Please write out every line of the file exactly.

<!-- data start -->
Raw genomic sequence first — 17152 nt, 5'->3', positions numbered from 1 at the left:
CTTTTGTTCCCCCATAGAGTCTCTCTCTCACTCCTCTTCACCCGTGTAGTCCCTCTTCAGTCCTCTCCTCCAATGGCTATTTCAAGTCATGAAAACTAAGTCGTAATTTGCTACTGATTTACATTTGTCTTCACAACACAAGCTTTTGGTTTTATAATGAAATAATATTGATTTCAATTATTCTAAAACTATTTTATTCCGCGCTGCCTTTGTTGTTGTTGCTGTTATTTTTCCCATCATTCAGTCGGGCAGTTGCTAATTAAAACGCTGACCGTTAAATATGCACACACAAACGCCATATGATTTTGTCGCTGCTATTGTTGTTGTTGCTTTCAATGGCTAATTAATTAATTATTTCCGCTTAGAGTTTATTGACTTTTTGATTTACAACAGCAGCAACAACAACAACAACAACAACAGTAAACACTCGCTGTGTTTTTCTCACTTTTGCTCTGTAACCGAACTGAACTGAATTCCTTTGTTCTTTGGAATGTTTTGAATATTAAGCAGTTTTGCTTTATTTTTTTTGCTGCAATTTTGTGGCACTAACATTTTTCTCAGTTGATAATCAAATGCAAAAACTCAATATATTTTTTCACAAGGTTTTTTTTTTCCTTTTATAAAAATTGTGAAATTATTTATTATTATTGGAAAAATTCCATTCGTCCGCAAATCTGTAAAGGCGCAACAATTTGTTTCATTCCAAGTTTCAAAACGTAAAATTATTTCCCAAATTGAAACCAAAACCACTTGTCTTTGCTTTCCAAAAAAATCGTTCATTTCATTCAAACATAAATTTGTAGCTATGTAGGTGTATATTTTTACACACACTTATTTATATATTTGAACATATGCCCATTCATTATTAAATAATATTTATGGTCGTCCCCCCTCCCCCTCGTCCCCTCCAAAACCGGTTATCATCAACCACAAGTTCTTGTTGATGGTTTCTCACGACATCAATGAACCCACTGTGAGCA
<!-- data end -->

Raw genomic sequence first — 17152 nt, 5'->3', positions numbered from 1 at the left:
CTTTTGTTCCCCCATAGAGTCTCTCTCTCACTCCTCTTCACCCGTGTAGTCCCTCTTCAGTCCTCTCCTCCAATGGCTATTTCAAGTCATGAAAACTAAGTCGTAATTTGCTACTGATTTACATTTGTCTTCACAACACAAGCTTTTGGTTTTATAATGAAATAATATTGATTTCAATTATTCTAAAACTATTTTATTCCGCGCTGCCTTTGTTGTTGTTGCTGTTATTTTTCCCATCATTCAGTCGGGCAGTTGCTAATTAAAACGCTGACCGTTAAATATGCACACACAAACGCCATATGATTTTGTCGCTGCTATTGTTGTTGTTGCTTTCAATGGCTAATTAATTAATTATTTCCGCTTAGAGTTTATTGACTTTTTGATTTACAACAGCAGCAACAACAACAACAACAACAACAGTAAACACTCGCTGTGTTTTTCTCACTTTTGCTCTGTAACCGAACTGAACTGAATTCCTTTGTTCTTTGGAATGTTTTGAATATTAAGCAGTTTTGCTTTATTTTTTTTGCTGCAATTTTGTGGCACTAACATTTTTCTCAGTTGATAATCAAATGCAAAAACTCAATATATTTTTTCACAAGGTTTTTTTTTTCCTTTTATAAAAATTGTGAAATTATTTATTATTATTGGAAAAATTCCATTCGTCCGCAAATCTGTAAAGGCGCAACAATTTGTTTCATTCCAAGTTTCAAAACGTAAAATTATTTCCCAAATTGAAACCAAAACCACTTGTCTTTGCTTTCCAAAAAAATCGTTCATTTCATTCAAACATAAATTTGTAGCTATGTAGGTGTATATTTTTACACACACTTATTTATATATTTGAACATATGCCCATTCATTATTAAATAATATTTATGGTCGTCCCCCCTCCCCCTCGTCCCCTCCAAAACCGGTTATCATCAACCACAAGTTCTTGTTGATGGTTTCTCACGACATCAATGAACCCACTGTGAGCA